That's where we're headed, at an unknown speed.

And in order to ride it out, people need stock up, which yet again, puts more stress on a failing system.

As Cliff Claven would say, "What you got there is one of them there vicious circles."

Indeed.

TheOtherSean said...

Some options for what to do with the stacks of empty containers include:
1. Create amazing mazes
2. Spell out "Let's go Brandon" many times over
3. Cells to house the members of the former Biden-Harris regime
4. Move to the borders and fill with dirt to create border walls
5. From them into a ring wall around Washington, DC so the scum can't escape, then start the bombardment
6. Wall to keep Californians from escaping and Californicating the rest of America
7. Deploy as walls around BLM/Antifa riots, weld shut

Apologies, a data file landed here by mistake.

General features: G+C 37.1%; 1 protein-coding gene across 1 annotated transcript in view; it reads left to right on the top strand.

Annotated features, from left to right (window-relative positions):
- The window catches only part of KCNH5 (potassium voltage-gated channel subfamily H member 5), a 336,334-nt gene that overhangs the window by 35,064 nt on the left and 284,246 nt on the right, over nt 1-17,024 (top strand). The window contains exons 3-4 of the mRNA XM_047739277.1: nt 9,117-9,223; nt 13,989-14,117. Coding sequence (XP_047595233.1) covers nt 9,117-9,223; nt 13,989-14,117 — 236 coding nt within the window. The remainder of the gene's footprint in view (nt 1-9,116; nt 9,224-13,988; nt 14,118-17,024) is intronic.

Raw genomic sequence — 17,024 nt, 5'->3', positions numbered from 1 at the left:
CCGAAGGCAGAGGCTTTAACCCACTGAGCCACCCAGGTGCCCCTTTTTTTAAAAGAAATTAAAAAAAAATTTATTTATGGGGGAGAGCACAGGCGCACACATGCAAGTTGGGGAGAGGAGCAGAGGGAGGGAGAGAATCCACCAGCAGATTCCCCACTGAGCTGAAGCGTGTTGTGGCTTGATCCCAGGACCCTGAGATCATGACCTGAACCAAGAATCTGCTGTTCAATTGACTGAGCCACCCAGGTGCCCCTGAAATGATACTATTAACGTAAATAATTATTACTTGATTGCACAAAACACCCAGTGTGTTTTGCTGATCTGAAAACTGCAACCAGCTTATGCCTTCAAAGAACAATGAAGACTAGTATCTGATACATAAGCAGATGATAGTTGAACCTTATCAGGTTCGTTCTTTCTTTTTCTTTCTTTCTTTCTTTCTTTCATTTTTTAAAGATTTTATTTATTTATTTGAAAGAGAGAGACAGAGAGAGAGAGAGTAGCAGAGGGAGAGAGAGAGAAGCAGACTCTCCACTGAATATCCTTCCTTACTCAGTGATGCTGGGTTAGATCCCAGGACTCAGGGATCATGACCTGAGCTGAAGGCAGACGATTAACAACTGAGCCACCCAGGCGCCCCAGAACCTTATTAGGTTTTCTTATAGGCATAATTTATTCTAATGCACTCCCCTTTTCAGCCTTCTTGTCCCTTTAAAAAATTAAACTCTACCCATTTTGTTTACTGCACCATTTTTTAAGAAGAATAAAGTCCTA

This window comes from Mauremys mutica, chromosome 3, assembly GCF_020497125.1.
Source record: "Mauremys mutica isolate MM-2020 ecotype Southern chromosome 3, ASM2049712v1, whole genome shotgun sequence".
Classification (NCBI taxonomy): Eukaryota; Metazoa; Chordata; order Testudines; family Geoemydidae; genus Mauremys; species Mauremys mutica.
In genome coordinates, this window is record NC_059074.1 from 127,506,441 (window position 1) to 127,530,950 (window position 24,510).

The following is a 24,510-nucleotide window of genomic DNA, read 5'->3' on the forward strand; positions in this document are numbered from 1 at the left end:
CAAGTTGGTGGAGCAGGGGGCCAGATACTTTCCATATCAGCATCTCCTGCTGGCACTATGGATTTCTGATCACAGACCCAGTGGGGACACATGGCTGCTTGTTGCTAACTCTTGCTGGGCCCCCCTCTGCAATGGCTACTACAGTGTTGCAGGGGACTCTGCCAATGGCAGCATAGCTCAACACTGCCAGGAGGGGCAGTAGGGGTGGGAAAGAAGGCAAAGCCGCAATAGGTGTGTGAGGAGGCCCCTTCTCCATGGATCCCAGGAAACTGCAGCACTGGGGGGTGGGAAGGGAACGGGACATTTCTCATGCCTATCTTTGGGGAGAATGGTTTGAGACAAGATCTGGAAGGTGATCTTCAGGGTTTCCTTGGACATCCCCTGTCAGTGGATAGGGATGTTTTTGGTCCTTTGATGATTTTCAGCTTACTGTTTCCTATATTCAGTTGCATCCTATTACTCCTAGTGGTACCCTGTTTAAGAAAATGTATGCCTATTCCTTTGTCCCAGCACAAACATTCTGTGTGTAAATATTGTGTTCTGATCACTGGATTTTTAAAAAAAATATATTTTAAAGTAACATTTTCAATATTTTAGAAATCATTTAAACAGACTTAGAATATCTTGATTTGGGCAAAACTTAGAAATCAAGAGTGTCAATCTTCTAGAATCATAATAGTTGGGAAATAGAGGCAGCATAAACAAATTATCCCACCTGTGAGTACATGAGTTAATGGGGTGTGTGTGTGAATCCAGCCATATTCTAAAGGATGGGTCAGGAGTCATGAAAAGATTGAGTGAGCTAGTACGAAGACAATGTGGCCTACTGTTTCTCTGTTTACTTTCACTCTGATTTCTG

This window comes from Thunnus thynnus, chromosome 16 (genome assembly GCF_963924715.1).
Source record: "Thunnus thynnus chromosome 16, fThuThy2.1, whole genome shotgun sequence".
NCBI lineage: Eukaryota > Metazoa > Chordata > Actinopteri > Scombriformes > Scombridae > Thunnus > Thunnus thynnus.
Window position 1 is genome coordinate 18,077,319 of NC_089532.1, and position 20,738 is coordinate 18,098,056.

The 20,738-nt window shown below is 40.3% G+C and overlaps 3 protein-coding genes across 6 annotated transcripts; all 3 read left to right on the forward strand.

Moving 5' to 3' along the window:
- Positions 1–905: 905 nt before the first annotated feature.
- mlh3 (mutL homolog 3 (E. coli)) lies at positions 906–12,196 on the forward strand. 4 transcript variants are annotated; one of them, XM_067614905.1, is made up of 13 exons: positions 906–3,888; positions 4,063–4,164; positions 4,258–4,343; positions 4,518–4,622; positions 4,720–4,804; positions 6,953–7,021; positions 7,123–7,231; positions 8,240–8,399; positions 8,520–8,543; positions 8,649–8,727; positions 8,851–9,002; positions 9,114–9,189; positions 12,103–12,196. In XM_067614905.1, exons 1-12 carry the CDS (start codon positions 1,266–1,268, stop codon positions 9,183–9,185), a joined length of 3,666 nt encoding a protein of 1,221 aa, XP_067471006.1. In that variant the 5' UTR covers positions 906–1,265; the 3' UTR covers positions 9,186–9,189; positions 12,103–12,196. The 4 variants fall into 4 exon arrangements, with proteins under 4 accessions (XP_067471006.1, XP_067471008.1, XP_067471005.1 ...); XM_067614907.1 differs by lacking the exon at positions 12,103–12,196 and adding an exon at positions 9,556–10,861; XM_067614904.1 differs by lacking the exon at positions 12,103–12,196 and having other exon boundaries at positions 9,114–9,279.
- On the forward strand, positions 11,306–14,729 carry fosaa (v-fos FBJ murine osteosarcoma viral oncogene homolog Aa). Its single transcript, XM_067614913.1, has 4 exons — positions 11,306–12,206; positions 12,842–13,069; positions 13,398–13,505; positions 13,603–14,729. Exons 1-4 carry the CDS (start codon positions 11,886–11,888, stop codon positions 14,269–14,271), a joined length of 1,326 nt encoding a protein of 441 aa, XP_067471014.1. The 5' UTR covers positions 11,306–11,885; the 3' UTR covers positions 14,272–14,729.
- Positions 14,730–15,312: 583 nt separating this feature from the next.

8. Ship illegals back where they came from
9. Recycle for materials, use materials to build a border wall
10. Ship Biden-Harris Regime to Siberia

MNW said...

When we become hyper inflationary everyone will need a 20' connex of bills for bead and coffee.

Can we skip making holes inches If we use them for politicans and beurocrats? Hell the amount if hot air might make them float

Dragon Lady said...

If I was hearing the story correctly this morning, apparently trucks are stacking empty containers all over outside the ports in CA. One woman said she stood in the street to keep yet another truck from driving thru to drop off it's empty container. They're stacked so high, one stack fell over and crushed a car.

Maybe we just load them on planes and drop them over Beijing? Kinetic energy is a blast.